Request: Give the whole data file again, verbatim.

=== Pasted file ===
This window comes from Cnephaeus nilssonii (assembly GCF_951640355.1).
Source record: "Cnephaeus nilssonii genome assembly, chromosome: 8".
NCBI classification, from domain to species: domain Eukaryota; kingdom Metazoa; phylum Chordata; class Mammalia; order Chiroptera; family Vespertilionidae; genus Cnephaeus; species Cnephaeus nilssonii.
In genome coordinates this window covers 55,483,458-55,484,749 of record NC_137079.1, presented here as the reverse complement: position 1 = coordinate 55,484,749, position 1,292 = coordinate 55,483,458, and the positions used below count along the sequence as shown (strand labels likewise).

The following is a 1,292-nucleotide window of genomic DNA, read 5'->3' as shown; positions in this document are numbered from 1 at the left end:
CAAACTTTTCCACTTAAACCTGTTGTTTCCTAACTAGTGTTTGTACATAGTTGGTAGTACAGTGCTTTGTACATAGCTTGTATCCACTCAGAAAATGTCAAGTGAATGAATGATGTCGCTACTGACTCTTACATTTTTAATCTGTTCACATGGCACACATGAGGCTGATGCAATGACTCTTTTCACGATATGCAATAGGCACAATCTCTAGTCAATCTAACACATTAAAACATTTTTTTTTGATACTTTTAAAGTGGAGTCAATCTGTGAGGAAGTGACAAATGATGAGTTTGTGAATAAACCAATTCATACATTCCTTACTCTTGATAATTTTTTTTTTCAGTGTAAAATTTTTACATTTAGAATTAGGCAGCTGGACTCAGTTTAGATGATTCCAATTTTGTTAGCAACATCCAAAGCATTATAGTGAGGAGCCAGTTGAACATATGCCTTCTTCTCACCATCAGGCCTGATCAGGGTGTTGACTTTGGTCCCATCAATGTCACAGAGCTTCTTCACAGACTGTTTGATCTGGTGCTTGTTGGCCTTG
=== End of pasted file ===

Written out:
This window comes from Cnephaeus nilssonii (assembly GCF_951640355.1).
Source record: "Cnephaeus nilssonii genome assembly, chromosome: 8".
NCBI classification, from domain to species: domain Eukaryota; kingdom Metazoa; phylum Chordata; class Mammalia; order Chiroptera; family Vespertilionidae; genus Cnephaeus; species Cnephaeus nilssonii.
In genome coordinates this window covers 55,483,458-55,484,749 of record NC_137079.1, presented here as the reverse complement: position 1 = coordinate 55,484,749, position 1,292 = coordinate 55,483,458, and the positions used below count along the sequence as shown (strand labels likewise).

The following is a 1,292-nucleotide window of genomic DNA, read 5'->3' as shown; positions in this document are numbered from 1 at the left end:
CAAACTTTTCCACTTAAACCTGTTGTTTCCTAACTAGTGTTTGTACATAGTTGGTAGTACAGTGCTTTGTACATAGCTTGTATCCACTCAGAAAATGTCAAGTGAATGAATGATGTCGCTACTGACTCTTACATTTTTAATCTGTTCACATGGCACACATGAGGCTGATGCAATGACTCTTTTCACGATATGCAATAGGCACAATCTCTAGTCAATCTAACACATTAAAACATTTTTTTTTGATACTTTTAAAGTGGAGTCAATCTGTGAGGAAGTGACAAATGATGAGTTTGTGAATAAACCAATTCATACATTCCTTACTCTTGATAATTTTTTTTTTCAGTGTAAAATTTTTACATTTAGAATTAGGCAGCTGGACTCAGTTTAGATGATTCCAATTTTGTTAGCAACATCCAAAGCATTATAGTGAGGAGCCAGTTGAACATATGCCTTCTTCTCACCATCAGGCCTGATCAGGGTGTTGACTTTGGTCCCATCAATGTCACAGAGCTTCTTCACAGACTGTTTGATCTGGTGCTTGTTGGCCTTG